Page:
Today’s blog comes from guest blogger Cameron Von St. James. Cameron writes on the lessons he learned while his wife battled cancer. Yes. I said battled. She won. She kicked cancer to the curb 7 years ago and told it never to return.
The Lessons I Learned From My Wife Having Cancer
November 21, 2005 was the day when my wife, Heather, was diagnosed with malignant pleural mesothelioma. I was devastated, but I had no choice but to step up and be my wife’s caregiver. Just three months earlier, Heather had given birth to our first and only child, our daughter Lily. Instead of celebrating her first holiday season, we were beginning a long, difficult journey to beat cancer.
Heather couldn’t work after she was diagnosed, and I had to scale back to part time. I had many responsibilities that wouldn’t allow me to keep a full time job. I had to make my wife’s doctor’s appointments. I had to take care of my daughter, and I had to make travel arrangements to Boston, where Heather would receive treatment from a renowned mesothelioma specialist. I was overwhelmed with my responsibilities, and despite my best efforts to remain positive, sometimes my fears got the best of me. I couldn’t help but picture the worst-case scenario, my wife dying and me being left alone and broke to raise a daughter who would never know her mother. There were many days that I felt I couldn’t go on.
It is difficult to cope with cancer without a support group of friends, family, and strangers. These people provided financial assistance and comforting words to help us get through the tough times. My strongest advice to any caregiver or cancer patient is to accept every offer of help and support that comes your way. I had to learn the hard way that there is no room for pride in a cancer fight. Even the smallest offer of help can be a weight off your shoulders, and will remind you that you are not alone in the fight.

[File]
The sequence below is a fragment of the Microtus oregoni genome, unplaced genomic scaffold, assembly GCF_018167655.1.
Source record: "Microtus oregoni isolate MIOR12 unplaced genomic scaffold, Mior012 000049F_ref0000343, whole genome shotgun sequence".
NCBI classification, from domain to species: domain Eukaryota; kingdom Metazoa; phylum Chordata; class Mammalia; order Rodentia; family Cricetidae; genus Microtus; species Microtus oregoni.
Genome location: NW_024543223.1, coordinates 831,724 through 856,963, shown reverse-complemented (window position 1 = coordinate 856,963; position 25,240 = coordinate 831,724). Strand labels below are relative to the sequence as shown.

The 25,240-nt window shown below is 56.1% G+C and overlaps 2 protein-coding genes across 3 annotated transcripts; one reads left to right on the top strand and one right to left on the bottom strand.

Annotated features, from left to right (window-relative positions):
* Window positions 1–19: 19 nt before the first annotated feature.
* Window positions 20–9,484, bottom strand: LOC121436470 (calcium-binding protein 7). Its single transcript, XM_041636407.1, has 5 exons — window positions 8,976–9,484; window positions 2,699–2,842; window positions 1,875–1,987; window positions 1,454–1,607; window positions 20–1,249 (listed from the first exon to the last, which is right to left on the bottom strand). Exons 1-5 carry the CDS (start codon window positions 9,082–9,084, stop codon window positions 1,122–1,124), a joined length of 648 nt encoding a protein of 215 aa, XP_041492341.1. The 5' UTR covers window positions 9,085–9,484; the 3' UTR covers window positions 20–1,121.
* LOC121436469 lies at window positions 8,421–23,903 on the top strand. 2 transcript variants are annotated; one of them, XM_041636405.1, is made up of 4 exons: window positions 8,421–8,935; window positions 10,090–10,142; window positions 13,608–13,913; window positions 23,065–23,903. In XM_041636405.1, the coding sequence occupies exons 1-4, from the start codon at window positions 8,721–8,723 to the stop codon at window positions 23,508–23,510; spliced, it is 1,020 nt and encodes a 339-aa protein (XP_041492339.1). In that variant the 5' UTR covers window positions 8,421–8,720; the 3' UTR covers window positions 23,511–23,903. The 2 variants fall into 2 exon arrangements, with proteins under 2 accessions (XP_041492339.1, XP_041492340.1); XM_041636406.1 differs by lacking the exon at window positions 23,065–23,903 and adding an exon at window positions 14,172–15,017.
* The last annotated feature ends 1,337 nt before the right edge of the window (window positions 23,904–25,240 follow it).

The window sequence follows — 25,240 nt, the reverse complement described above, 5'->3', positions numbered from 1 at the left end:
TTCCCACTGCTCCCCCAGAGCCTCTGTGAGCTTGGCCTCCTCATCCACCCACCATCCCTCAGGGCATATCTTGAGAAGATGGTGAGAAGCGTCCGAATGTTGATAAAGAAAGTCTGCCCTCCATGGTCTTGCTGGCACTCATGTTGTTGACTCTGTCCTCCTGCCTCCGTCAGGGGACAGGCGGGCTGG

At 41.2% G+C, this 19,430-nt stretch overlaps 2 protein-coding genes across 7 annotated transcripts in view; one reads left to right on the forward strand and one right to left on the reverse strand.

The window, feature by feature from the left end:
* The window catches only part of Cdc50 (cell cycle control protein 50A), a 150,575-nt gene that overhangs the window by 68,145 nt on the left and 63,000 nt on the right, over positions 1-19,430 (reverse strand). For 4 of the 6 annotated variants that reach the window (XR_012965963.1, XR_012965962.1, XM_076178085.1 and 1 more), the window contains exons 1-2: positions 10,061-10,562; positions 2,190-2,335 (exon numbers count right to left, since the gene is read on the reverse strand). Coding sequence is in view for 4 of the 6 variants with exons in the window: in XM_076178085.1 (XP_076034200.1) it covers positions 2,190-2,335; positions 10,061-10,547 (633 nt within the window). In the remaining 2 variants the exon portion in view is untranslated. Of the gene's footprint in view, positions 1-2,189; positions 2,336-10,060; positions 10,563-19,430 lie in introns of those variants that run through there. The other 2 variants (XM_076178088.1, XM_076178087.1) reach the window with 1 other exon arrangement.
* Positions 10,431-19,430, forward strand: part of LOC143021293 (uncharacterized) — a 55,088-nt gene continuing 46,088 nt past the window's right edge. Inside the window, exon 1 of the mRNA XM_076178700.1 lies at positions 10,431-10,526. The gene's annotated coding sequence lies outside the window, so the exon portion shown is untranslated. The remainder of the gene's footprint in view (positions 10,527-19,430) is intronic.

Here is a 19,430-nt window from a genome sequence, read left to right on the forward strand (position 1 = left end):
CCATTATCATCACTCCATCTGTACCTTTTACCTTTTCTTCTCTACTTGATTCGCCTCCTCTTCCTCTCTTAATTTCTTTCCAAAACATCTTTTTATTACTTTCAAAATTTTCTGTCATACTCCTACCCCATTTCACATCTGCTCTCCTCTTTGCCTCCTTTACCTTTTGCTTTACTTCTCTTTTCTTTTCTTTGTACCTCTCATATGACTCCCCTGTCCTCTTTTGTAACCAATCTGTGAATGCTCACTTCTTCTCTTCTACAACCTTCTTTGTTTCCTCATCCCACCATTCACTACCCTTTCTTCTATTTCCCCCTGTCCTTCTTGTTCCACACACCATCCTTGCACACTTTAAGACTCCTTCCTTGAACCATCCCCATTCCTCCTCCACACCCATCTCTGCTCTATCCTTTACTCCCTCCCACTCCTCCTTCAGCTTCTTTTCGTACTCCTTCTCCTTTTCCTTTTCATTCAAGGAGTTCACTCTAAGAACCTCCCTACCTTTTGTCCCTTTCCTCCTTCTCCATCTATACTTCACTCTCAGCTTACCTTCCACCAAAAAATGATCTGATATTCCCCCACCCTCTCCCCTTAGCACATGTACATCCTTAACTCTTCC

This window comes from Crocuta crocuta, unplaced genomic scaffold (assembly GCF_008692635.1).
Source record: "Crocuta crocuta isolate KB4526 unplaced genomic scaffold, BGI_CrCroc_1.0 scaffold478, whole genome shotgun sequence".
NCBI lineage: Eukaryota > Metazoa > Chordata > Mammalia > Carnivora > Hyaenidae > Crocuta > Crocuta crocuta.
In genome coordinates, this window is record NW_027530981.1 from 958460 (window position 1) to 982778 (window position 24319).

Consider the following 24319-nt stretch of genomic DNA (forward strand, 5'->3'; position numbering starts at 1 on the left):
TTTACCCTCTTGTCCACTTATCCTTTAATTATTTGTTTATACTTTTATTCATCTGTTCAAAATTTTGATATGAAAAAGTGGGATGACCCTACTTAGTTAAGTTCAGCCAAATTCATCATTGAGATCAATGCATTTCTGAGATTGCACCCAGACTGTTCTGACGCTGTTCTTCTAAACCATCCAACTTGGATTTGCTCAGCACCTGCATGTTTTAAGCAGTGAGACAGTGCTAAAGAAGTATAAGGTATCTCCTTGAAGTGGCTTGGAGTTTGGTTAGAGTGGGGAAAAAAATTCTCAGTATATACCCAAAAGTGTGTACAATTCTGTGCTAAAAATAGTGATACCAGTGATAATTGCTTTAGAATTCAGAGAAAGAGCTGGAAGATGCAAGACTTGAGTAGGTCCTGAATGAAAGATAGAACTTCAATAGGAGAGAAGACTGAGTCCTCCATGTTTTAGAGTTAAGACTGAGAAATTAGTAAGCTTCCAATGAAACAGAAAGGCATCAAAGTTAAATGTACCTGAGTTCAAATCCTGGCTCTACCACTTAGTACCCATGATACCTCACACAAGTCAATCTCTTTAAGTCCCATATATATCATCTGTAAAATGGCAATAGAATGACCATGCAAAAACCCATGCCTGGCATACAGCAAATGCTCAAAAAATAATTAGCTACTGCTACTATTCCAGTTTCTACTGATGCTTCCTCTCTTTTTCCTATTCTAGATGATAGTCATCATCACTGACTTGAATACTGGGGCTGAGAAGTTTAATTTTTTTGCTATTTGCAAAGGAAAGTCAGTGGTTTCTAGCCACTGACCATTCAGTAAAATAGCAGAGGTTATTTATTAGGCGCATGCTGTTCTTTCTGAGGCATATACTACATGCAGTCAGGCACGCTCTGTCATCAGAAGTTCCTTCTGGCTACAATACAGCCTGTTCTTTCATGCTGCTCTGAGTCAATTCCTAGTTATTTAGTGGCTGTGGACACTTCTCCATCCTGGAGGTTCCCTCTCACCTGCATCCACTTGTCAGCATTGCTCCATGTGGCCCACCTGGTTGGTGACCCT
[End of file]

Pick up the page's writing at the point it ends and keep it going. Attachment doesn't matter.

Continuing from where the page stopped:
Being a caregiver is difficult, there is no getting around that. It’s a job that you cannot walk away from. To get through it with your sanity, use all the resources available to you, and it will be easier. Don’t be afraid to ask for help. Allow yourself to have bad days, but above all else, never give up hope for a better tomorrow.
After Heather received mesothelioma chemotherapy, surgery, and radiation, we started the process of recovery. Against all odds, she beat this terrible disease, and has been without cancer for seven years now. We hope that our story of success in the face of cancer can help inspire others currently struggling through their own cancer battles. Never give up hope, and never stop fighting for the ones you love.
You can read more of Cameron’s posts at http://www.mesothelioma.com/blog/authors/cameron/